The book about Schizophrenia and other disorders is based on personal account and experiences. The effects of schizophrenia that impacted the life of Pamela, resulted in hospitalization and breakdowns. This experience has led to the research of the psychiatric disorders detailed in the book, and it provides not only a personal account but a better understanding of the symptoms, treatments and diagnosis of different mental health problems for professionals.
The Author’s Symptoms Analyzed
Pamela started hearing voices during childhood, while her untreated mental illness led to suicide attempts. She through that she was responsible for the death of J F Kennedy, while attending university. She was hiding the symptoms from everyone, including her family until the problems became more prominent. Still, Pamela became a renowned poet while her sister, Carolyn graduated as a psychiatrist. The symptoms of Pamela, according to the symptoms of different schizophrenic mental disorders indicate that she suffered from paranoid type schizophrenia, and she still has symptoms, while the treatments help her control the illness.
Delusions, hearing voices is criterion one for schizophrenia, according to the book. Hearing voices is certainly one of the signs of “misinterpretation of perceptions or experiences”. She was convinced that it was her fault that President Kennedy died and this resulted in voices telling her to commit suicide. She states in her Memoir (Wagner, 2007, web):
“At first, the experience was mildly pleasurable: I “knew” that everyone was thinking and talking about me, but this seemed relatively benevolent and made me feel real. Later on this changed drastically as I came to believe that a local pharmacist was tormenting me by inserting his thoughts into my head, stealing mine, and inducing me to buy things I had no use for.”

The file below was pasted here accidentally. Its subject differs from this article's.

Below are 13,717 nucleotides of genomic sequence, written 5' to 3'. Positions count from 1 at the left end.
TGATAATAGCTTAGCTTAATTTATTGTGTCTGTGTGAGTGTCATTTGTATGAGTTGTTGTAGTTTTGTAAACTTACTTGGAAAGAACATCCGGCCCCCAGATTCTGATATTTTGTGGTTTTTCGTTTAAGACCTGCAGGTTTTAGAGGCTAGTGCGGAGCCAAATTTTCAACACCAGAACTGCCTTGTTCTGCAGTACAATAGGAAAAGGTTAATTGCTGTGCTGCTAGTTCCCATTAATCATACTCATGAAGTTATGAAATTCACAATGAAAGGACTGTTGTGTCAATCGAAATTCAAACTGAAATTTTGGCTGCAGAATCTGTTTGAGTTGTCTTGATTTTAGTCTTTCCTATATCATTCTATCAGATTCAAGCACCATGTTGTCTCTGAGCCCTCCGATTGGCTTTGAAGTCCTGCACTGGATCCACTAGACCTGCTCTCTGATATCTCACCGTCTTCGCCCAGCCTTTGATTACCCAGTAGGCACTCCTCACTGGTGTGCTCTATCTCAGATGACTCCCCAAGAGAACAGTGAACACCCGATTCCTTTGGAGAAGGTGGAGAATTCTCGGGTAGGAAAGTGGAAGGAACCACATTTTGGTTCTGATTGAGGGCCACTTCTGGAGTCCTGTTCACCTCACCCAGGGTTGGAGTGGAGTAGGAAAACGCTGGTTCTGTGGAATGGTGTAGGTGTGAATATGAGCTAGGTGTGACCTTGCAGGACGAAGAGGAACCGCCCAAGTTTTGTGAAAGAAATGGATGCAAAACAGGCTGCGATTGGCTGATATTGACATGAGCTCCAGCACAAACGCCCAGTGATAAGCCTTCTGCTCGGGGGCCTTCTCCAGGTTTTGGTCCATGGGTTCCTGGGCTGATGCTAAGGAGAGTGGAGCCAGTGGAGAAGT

There are different characteristic symptoms of schizophrenia found in the memoirs of Pamela: she had hallucinations, delusions, she reports distraction of speech, catatonic behavior when she was walking around the drug store in a mile radius over and over again, and avolition. While the hallucinations and delusions are detailed in the book, the symptoms of speech and demotivation are not clearly defined. In order to confirm the diagnosis of schizophrenia, additional details would be needed regarding the type of childhood hallucinations and the length and persistence of the different negative effects. The fact that the delusions were organized around one theme indicate, however, that Pamela suffered from paranoid type schizophrenia. She mentions that her initial diagnosis was paranoid schizophrenia and she was also said to be schizoaffective, however, she does not believe in that.
Comorbid disorders occurred in the case of Pamela when she became stigmatized and the medication started. She reports a lack of interest and fear from other people, which is a sign of anxiety disorders associated with avoiding company of others. According to Buckley et al. (2008. p. 711.) “panic symptoms may be more common in patients with paranoid schizophrenia, compared with other schizophrenia subtypes or schizoaffective disorder.” However, the autobiography is not clear on when these occurrences appeared and how persistent they were. It cannot be decided whether the comorbid disorders of anxiety and panic attacks were present before the medication started or not.
The author confirms that people living with schizophrenia are strongly stigmatized by the society. She also states that a person suffering from heart problem is never called a “cardiac”, however, people often call schizophrenic patients “schizo” or “psycho”. She calls for a change in treatment, and claims that her doctor never talks to her as a mental illness patient but as another person. She also states that the chemical processes in the brain create hallucinations, therefore, mental illness is not simply “being crazy” but a real disease that is similar to other illnesses that are caused by disorders in the body.
Time and Culture